Dis/Abilities & Cyberspaces

Cyberspaces and digital technologies have been both enabling and disabling for people facing particular physical and cognitive challenges. Thanks to efforts by the disability rights movement, high standards for access to hardware, software and websites exist for folks with visual, aural, cognitive and movement based impairments. As of the passage of the Americans with Disabilities Act in 1990, “access” and related issues to facilitate the integration of Persons with Disabilities into all aspects of life moved from the status of “privileges” to legally binding “rights.” But these standards remain only intermittently enforced, as, for example, more than 60% of websites remain inaccessible. Yet, persons with disabilities [PWDs] who do have access spend twice the average user time online; clearly a deep social need is not being met.

As technology for social inclusion expert Mark Warshauer argues, “[People with disabilities] can make especially good use of ICT to help overcome problems caused by lack of mobility, physical limitations, or societal discrimination. Using ICT, a blind person can access documents by downloading them from the Internet and converting text to speech; a quadraplegic can pursue a college degree without leaving home; a child suffering with AIDS can communicate with other children around the world. Sadly, though, [people with disabilities], because of poverty, lack of social support, or other reasons, frequently lack the means to get online.” This lack is a question of basic human rights, especially at a time when access to online economic, political, social and cultural information is growing in centrality as a feature of full citizenship.

Advocates from the disability rights and independent living movements argue that social attitudes and the built environment are the major disabling features that are falsely regarded as intrinsic to the disability. Disability is not a natural fact; it is a socially defined state of being. Most people can’t read with their finger tips. Is that a disability?
It would be if the only books published were in Braille, just as lack of braille or other non-visual modalities is disabling to people with visual impairments. So-called “disabilities” should be seen as naturally occurring and accidental variations in degrees of able-bodiedness that can change over time. Viewed through a disabilities rights perspective, various “disabilities” would be seen as socially imposed limitations created by cultural expectations and built into digital environments. Thus, in regard to cyberspaces the question to be asked is: how are techno-cultural design decisions and practices disabling people from full use of digital resources?

On the more positive side of the ledger, for those people with disabilities who do have access, the Web and other digital culture media have proved extremely and often uniquely enabling. Moreover, new digital technologies have added to the range of abilities of millions facing many types of physical and cognitive limitations. Digital technologies have done amazing things in enabling greater sight and hearing, in facilitating physical rehabilitation, and in extending possibilities for folks with cognitive/social conditions such as autism. At the same time, respecting various disability cultures also includes the rights of people to refuse to use technologies that might otherwise allow them to approximate behaviors and abilities defined as "normal" by dominant, non-disabled communities.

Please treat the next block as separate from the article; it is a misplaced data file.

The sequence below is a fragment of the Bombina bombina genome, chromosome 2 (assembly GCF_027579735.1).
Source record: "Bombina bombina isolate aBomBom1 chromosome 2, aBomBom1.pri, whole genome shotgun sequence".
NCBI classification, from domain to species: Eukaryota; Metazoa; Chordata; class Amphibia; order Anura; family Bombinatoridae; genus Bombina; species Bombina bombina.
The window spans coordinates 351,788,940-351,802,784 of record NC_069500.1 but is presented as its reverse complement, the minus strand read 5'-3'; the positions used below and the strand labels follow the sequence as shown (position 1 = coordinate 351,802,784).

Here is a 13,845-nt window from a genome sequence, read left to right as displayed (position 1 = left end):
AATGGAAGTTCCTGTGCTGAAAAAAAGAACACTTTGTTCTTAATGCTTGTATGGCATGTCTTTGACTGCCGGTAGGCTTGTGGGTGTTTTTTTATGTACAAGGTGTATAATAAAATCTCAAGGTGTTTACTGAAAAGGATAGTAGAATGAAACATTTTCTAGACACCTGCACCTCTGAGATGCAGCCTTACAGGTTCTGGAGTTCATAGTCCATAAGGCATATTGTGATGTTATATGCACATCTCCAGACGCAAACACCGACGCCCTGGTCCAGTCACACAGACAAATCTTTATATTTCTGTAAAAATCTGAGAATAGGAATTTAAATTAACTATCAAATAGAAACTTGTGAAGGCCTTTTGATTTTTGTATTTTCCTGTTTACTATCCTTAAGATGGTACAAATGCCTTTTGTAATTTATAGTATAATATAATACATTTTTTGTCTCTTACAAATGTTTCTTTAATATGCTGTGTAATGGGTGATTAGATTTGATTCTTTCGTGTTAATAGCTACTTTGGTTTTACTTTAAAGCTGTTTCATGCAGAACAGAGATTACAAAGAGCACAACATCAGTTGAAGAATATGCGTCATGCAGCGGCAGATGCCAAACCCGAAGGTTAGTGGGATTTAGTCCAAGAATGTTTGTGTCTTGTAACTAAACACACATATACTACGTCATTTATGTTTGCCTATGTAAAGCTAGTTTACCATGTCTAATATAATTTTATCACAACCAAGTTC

The links below explore the range of issues touched on above, and offer resources for further exploration of the social and technical dimensions of ICT access for people with disabilities, and the techno-cultural issues surrounding ability-extending digital devices and systems.

Some Key ICT and Dis/Ability Resources

Online Articles on Dis/Ability and Digital Communities

Selected Books and Articles

Bowker, Natilene, and Keith Tuffin. 2002. "Disability Discourses for Online Identities." Disability and Society 17:327-344.

Bradley, Natalie, and William Poppen. 2003. "Assistive Technology, Computers and Internet May Decrease Sense of Isolation fo Homebound Elderly and Disabled Persons." Technology and Disability 15:19-25.

Dobransky, Kerry, and Eszter Hargittai. "The disability divide in Internet access and use." Information, Communication & Society 9.3 (2006): 313-334.

Ellis, Katie, and Mike Kent. Disabilitiy and New Media. Routledge, 2010.

Jaeger, Paul T. Disability and the Internet: Confronting the Digital Divide. Boulder, CO: Lyne Rienner, 2010. Comprehensive overview of the less well-known digital divide between persons with disabilities and the more able-bodied.

Mann, William C., Patricia Belchoir, Machiko R. Tomita, and Bryan J. Kemp. 2005. "Computer Use by Middle-Aged and Older Adults with Disabilities." Technology and Disability 17:1-9.

Moser, Ingunn. "Disability and the promises of technology: Technology, subjectivity and embodiment within an order of the normal." Information, Communication & Society 9.3 (2006): 373-395.

Seymour, Wendy, and Deborah Lupton. 2004. "Holding the Line Online: Exploring
Wired Relationships for People with Disabilities." Disability and Society 19:291-
305.

World Wide Web Consortium. 2004. "How People with Disabilities Use the Web." in
W3C Working Draft, 10 December 2004: World Wide Web Consortium.

General Disability Rights Sites